Information Seeking: An Organizational Dilemma

By J. David Johnson | Go to book overview
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FIVE
BARRIERS TO INFORMATION SEEKING OR THE BENEFITS OF IGNORANCE

[T]hey [Americans] judge that the diffusion of knowledge must necessarily be advantageous and the consequences of ignorance fatal. ( de Tocqueville, 1966)

[P]erfect knowledge is itself impossible, and an inherently impossible basis of social action and social relations. Put conversely, ignorance is both inescapable and an intrinsic element in social organization generally. ( Moore & Tumin, 1949, p. 788)

Information has always been a source of power, but it is now increasingly a source of confusion. In every sphere of modern life, the chronic condition is a surfeit of information, poorly integrated or lost somewhere in the system. ( Wilensky, 1968, p. 331)

Ignorance and information seeking are inextricably intertwined concepts ( Stigler , 1961). Ignorance, as used here, refers to a state where an individual is not aware of information related to organizational life, including procedures, policies, cultural factors, and events. So, ignorance exists when knowledge resides somewhere in the social system of which an individual is a part, yet the focal individual just does not have it. Ignorance by itself is not a sufficient condition for information seeking. Classically it is argued that a perceived need for the information is a necessary condition for information seeking to occur. Ignorance is thus different from ignoring, which often happens in an organization when an individual consciously knows that a problem exists, but chooses not to confront it.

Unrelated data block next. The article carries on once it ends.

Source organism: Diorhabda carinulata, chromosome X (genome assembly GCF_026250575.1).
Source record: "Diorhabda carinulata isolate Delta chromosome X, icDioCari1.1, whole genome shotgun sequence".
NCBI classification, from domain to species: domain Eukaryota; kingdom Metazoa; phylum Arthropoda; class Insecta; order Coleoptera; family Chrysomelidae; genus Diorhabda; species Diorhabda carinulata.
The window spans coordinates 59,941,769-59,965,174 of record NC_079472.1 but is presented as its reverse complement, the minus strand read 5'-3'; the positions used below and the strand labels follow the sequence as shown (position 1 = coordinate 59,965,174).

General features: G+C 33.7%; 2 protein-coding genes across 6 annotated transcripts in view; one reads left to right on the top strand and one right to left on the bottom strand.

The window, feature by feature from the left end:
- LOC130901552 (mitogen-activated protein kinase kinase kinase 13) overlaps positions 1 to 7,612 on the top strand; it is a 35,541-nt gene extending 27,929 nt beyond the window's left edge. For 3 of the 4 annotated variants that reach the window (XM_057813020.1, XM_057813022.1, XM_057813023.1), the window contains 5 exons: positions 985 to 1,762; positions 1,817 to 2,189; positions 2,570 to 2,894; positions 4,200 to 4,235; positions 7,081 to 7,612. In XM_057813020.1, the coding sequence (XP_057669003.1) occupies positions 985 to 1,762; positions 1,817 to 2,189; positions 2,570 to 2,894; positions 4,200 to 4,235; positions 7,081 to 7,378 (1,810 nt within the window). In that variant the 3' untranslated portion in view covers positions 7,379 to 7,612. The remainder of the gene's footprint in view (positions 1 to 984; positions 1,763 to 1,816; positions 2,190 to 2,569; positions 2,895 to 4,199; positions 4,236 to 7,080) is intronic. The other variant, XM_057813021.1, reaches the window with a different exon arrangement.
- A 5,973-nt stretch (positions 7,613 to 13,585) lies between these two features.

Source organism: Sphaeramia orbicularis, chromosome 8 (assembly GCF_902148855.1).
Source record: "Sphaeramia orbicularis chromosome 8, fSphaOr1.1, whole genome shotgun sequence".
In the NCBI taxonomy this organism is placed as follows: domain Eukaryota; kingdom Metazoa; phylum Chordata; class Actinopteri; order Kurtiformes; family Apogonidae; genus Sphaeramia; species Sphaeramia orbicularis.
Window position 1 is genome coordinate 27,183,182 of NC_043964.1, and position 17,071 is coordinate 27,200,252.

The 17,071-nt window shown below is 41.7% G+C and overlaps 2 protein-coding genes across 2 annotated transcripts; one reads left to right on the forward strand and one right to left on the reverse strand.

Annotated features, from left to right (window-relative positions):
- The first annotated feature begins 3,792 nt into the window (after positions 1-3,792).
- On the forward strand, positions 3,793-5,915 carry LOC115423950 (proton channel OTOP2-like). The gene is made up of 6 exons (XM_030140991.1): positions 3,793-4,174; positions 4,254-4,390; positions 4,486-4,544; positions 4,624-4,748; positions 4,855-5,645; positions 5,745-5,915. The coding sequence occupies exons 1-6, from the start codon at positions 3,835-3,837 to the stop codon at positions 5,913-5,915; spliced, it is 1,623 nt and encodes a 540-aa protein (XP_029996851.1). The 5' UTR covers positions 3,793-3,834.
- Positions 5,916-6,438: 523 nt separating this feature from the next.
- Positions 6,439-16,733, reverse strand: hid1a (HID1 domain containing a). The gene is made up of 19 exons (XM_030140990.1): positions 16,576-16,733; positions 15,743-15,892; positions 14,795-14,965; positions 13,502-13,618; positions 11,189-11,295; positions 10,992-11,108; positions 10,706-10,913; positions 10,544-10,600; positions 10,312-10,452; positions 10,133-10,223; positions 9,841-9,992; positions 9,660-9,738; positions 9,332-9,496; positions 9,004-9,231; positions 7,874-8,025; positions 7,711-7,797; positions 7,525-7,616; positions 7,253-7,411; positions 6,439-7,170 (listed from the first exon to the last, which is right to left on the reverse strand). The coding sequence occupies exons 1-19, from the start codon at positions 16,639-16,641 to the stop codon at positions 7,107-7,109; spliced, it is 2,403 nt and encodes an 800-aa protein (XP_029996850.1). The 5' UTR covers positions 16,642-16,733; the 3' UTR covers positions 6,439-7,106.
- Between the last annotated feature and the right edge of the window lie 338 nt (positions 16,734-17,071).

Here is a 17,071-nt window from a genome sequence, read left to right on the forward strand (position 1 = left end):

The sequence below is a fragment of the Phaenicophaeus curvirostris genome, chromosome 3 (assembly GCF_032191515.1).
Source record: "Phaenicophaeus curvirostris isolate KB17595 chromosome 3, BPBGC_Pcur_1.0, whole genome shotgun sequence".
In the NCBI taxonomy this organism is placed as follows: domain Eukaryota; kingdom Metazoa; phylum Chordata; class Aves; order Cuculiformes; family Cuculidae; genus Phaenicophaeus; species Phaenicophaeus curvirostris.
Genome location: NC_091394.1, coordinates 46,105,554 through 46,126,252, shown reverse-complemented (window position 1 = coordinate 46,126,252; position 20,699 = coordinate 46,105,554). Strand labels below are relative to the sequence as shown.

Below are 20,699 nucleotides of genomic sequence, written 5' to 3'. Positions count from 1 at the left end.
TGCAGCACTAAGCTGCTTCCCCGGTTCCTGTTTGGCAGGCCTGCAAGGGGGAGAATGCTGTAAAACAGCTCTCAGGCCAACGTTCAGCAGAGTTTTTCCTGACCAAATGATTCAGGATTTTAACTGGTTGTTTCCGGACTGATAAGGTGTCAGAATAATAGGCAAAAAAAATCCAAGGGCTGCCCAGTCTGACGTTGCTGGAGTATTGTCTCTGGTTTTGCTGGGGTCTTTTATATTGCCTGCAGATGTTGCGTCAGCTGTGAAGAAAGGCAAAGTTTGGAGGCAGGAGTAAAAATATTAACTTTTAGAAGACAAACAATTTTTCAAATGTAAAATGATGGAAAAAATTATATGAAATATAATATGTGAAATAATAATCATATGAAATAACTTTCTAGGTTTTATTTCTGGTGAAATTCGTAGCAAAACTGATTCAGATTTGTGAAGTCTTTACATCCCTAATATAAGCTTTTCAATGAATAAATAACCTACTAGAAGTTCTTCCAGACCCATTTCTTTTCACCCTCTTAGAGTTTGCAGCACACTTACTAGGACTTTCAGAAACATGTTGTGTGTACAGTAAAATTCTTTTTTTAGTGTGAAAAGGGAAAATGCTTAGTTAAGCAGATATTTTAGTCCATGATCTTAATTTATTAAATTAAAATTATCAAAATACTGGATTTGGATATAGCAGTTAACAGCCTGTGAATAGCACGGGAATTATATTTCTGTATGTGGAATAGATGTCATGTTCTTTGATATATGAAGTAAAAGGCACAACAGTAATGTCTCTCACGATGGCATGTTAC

Kerwin ( 1993) has developed a very useful classification scheme for mapping ignorance in terms of various levels of personal and societal (also read organizational) awareness and/or knowledge (see Table 5.1). Fundamentally, we can make a distinction between the things that are accepted as knowledge, although they might be socially constructed and subject to future paradigm

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